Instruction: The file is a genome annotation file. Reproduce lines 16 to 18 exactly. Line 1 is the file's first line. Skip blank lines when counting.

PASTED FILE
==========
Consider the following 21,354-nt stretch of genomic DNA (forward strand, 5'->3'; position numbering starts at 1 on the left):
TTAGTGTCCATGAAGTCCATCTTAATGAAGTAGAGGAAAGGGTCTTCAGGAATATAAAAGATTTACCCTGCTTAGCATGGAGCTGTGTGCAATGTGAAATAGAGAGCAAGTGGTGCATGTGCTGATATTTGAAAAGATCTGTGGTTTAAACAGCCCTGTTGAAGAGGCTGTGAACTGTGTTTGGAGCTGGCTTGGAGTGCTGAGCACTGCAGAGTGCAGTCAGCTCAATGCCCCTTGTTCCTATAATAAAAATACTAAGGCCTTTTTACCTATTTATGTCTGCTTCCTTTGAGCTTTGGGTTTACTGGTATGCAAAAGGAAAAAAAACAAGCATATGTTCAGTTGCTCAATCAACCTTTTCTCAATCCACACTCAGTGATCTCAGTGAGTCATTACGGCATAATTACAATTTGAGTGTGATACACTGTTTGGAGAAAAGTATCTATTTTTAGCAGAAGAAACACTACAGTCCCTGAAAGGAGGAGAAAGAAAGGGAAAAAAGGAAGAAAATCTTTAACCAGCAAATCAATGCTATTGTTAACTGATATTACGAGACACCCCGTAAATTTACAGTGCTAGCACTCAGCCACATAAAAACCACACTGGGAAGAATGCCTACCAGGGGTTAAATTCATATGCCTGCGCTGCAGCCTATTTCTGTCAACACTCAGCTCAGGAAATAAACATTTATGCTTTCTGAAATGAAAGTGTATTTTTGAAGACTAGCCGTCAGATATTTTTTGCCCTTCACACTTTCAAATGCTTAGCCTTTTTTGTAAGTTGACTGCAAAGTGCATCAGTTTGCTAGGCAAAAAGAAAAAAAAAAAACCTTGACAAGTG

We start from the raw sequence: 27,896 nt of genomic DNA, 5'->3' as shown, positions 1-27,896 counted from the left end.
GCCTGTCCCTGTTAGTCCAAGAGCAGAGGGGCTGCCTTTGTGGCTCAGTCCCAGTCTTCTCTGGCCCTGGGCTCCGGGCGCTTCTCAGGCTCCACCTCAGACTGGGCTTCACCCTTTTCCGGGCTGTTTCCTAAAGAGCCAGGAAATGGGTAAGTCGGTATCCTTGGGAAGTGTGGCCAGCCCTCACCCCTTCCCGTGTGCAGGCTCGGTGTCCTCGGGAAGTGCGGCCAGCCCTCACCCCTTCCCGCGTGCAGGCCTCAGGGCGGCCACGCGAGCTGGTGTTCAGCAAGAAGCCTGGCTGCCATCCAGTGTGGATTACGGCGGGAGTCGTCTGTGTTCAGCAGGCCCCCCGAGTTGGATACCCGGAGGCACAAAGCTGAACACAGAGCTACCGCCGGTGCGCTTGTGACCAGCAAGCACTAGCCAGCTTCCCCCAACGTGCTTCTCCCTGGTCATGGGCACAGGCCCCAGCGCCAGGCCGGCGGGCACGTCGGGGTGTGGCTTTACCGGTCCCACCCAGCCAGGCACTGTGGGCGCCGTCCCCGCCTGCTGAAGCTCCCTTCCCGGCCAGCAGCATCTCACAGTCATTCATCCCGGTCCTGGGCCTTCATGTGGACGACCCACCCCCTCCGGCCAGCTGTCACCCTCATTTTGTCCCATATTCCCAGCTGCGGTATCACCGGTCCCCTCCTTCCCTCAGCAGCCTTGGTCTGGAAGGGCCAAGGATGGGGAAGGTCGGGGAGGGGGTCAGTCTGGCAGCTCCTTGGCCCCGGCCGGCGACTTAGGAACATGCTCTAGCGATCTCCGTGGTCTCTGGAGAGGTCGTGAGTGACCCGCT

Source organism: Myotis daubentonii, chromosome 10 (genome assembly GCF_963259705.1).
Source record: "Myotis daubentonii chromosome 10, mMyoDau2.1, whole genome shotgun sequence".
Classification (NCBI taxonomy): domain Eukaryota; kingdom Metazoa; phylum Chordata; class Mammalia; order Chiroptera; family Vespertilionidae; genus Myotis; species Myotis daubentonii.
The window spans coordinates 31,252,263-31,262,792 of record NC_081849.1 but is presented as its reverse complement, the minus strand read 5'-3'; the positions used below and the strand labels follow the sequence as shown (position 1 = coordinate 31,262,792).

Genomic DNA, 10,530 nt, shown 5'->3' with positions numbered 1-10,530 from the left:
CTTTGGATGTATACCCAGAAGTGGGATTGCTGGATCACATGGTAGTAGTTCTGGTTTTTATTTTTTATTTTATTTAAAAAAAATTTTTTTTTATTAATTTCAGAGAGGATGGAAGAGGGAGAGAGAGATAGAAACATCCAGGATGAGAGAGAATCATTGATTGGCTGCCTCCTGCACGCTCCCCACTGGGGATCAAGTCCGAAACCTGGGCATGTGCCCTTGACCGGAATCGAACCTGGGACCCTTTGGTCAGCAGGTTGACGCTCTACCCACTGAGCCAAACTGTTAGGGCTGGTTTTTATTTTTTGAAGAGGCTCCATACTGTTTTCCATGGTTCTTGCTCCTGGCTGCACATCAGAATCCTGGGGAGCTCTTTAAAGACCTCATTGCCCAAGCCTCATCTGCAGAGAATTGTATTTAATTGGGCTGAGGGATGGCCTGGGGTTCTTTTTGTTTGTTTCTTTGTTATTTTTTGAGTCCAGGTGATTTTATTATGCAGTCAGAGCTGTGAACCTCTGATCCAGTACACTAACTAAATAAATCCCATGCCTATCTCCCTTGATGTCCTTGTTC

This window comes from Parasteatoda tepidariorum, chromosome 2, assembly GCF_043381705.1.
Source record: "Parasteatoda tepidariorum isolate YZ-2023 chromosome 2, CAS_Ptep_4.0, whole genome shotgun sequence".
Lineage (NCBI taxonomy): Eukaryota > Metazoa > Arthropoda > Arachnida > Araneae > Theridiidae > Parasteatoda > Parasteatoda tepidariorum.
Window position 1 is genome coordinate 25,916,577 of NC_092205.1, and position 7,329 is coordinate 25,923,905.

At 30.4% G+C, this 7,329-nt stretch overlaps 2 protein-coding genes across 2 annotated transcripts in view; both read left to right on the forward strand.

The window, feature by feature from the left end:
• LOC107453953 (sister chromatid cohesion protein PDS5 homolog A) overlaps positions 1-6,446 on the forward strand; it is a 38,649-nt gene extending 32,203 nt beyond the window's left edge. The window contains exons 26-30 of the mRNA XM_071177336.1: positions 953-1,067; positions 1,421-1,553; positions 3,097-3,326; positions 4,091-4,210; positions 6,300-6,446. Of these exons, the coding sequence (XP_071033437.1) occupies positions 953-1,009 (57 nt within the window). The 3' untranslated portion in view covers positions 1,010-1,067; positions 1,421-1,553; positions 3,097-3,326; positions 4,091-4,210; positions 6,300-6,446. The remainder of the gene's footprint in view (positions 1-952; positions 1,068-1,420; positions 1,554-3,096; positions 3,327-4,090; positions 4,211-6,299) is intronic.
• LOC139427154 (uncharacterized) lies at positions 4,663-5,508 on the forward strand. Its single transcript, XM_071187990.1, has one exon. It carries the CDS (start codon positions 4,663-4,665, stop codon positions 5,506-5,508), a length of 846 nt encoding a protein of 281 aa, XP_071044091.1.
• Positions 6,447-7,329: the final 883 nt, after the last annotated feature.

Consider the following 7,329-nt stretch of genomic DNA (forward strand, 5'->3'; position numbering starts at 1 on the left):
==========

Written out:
The window, feature by feature from the left end:
• LOC107453953 (sister chromatid cohesion protein PDS5 homolog A) overlaps positions 1-6,446 on the forward strand; it is a 38,649-nt gene extending 32,203 nt beyond the window's left edge. The window contains exons 26-30 of the mRNA XM_071177336.1: positions 953-1,067; positions 1,421-1,553; positions 3,097-3,326; positions 4,091-4,210; positions 6,300-6,446. Of these exons, the coding sequence (XP_071033437.1) occupies positions 953-1,009 (57 nt within the window). The 3' untranslated portion in view covers positions 1,010-1,067; positions 1,421-1,553; positions 3,097-3,326; positions 4,091-4,210; positions 6,300-6,446. The remainder of the gene's footprint in view (positions 1-952; positions 1,068-1,420; positions 1,554-3,096; positions 3,327-4,090; positions 4,211-6,299) is intronic.
• LOC139427154 (uncharacterized) lies at positions 4,663-5,508 on the forward strand. Its single transcript, XM_071187990.1, has one exon. It carries the CDS (start codon positions 4,663-4,665, stop codon positions 5,506-5,508), a length of 846 nt encoding a protein of 281 aa, XP_071044091.1.